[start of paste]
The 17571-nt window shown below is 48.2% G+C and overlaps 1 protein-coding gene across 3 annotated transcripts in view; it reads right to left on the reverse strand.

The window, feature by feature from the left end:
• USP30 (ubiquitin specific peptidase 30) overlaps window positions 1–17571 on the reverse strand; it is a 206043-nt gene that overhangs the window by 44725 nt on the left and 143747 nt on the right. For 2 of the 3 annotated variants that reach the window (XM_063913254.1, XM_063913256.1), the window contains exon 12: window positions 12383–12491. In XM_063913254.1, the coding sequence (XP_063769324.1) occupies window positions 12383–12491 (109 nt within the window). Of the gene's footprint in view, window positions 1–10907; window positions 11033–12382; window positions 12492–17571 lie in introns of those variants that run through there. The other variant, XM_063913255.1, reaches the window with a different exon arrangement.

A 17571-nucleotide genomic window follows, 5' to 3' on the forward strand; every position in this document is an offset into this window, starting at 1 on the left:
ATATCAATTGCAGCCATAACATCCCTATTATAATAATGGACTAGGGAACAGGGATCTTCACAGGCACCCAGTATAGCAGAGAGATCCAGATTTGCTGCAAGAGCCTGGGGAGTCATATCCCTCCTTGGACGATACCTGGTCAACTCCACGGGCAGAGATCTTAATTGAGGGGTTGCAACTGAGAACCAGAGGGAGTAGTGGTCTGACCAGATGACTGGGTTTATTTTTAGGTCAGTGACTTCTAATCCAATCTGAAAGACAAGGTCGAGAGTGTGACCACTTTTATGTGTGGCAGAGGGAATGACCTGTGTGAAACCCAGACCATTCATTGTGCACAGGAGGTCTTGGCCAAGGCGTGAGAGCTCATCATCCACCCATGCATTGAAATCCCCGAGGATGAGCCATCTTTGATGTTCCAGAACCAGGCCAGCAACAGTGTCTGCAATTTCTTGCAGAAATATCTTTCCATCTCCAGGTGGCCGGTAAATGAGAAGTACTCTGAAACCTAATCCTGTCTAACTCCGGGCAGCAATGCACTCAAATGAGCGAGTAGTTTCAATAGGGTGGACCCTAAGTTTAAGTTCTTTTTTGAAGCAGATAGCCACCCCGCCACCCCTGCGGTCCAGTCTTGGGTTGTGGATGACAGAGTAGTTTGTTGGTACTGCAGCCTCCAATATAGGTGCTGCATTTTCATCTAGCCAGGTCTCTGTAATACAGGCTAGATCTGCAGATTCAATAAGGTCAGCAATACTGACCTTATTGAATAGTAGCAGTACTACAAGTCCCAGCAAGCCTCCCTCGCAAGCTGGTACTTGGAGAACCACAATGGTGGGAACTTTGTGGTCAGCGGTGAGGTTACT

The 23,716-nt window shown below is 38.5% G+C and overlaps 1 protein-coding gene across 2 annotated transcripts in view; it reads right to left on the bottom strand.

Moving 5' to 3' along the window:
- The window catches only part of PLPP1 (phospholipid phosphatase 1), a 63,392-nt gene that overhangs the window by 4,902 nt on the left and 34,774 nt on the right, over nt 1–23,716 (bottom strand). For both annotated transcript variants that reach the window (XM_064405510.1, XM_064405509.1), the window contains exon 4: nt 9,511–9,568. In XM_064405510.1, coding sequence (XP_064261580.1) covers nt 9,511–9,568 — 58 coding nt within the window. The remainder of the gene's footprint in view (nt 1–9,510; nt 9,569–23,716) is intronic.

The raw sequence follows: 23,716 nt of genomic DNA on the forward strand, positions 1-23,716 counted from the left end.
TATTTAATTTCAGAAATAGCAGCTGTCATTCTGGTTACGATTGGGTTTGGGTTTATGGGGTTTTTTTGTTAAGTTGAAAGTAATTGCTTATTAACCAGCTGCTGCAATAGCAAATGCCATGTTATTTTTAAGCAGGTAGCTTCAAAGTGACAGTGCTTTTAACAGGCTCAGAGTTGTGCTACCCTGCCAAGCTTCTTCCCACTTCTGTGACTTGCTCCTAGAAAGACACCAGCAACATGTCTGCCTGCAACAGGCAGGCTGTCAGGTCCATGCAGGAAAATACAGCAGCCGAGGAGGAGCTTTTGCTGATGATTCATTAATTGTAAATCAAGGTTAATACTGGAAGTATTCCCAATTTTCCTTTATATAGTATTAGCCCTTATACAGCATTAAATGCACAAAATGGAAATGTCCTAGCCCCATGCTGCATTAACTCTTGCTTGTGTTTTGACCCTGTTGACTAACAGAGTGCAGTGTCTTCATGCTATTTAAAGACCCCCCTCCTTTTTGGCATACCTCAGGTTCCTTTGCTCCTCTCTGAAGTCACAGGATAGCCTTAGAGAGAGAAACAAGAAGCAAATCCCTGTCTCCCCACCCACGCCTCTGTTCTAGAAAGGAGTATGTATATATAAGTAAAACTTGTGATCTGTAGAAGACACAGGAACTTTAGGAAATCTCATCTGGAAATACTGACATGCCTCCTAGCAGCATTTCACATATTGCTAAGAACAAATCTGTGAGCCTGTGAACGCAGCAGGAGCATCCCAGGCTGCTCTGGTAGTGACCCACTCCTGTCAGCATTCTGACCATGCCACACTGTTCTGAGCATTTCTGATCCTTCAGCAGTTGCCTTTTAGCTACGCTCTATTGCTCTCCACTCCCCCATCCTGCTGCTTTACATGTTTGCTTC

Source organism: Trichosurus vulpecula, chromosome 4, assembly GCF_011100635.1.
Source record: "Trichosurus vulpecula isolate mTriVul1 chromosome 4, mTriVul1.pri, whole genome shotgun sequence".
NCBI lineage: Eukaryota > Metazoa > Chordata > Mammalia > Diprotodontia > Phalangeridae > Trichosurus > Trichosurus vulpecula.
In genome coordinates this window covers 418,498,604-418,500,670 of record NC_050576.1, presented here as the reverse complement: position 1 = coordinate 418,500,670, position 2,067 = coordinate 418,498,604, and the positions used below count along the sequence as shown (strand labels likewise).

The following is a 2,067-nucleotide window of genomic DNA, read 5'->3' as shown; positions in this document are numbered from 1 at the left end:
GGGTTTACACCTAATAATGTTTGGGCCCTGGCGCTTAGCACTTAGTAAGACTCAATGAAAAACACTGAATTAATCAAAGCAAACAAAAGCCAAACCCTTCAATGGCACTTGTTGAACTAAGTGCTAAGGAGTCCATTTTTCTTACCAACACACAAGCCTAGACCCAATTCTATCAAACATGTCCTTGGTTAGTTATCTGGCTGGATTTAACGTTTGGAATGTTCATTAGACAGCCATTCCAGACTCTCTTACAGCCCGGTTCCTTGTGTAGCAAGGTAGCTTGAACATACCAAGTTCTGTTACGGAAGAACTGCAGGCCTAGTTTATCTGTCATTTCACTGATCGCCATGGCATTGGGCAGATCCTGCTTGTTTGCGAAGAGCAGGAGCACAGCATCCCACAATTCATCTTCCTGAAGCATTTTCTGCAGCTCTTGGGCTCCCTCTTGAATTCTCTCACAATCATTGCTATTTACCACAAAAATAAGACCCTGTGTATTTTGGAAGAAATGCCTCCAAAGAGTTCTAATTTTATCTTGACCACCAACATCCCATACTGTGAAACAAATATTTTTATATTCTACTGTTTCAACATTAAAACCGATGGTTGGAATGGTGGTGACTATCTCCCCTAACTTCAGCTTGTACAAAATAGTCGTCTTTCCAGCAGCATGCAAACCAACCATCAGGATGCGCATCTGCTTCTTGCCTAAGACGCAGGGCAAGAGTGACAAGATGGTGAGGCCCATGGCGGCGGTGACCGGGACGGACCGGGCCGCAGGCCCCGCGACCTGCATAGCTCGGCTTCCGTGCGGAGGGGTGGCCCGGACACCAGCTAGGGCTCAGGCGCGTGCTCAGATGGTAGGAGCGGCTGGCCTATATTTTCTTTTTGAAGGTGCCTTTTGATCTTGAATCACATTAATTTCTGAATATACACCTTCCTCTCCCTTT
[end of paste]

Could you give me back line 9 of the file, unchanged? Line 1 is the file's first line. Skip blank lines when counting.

The raw sequence follows: 23,716 nt of genomic DNA on the forward strand, positions 1-23,716 counted from the left end.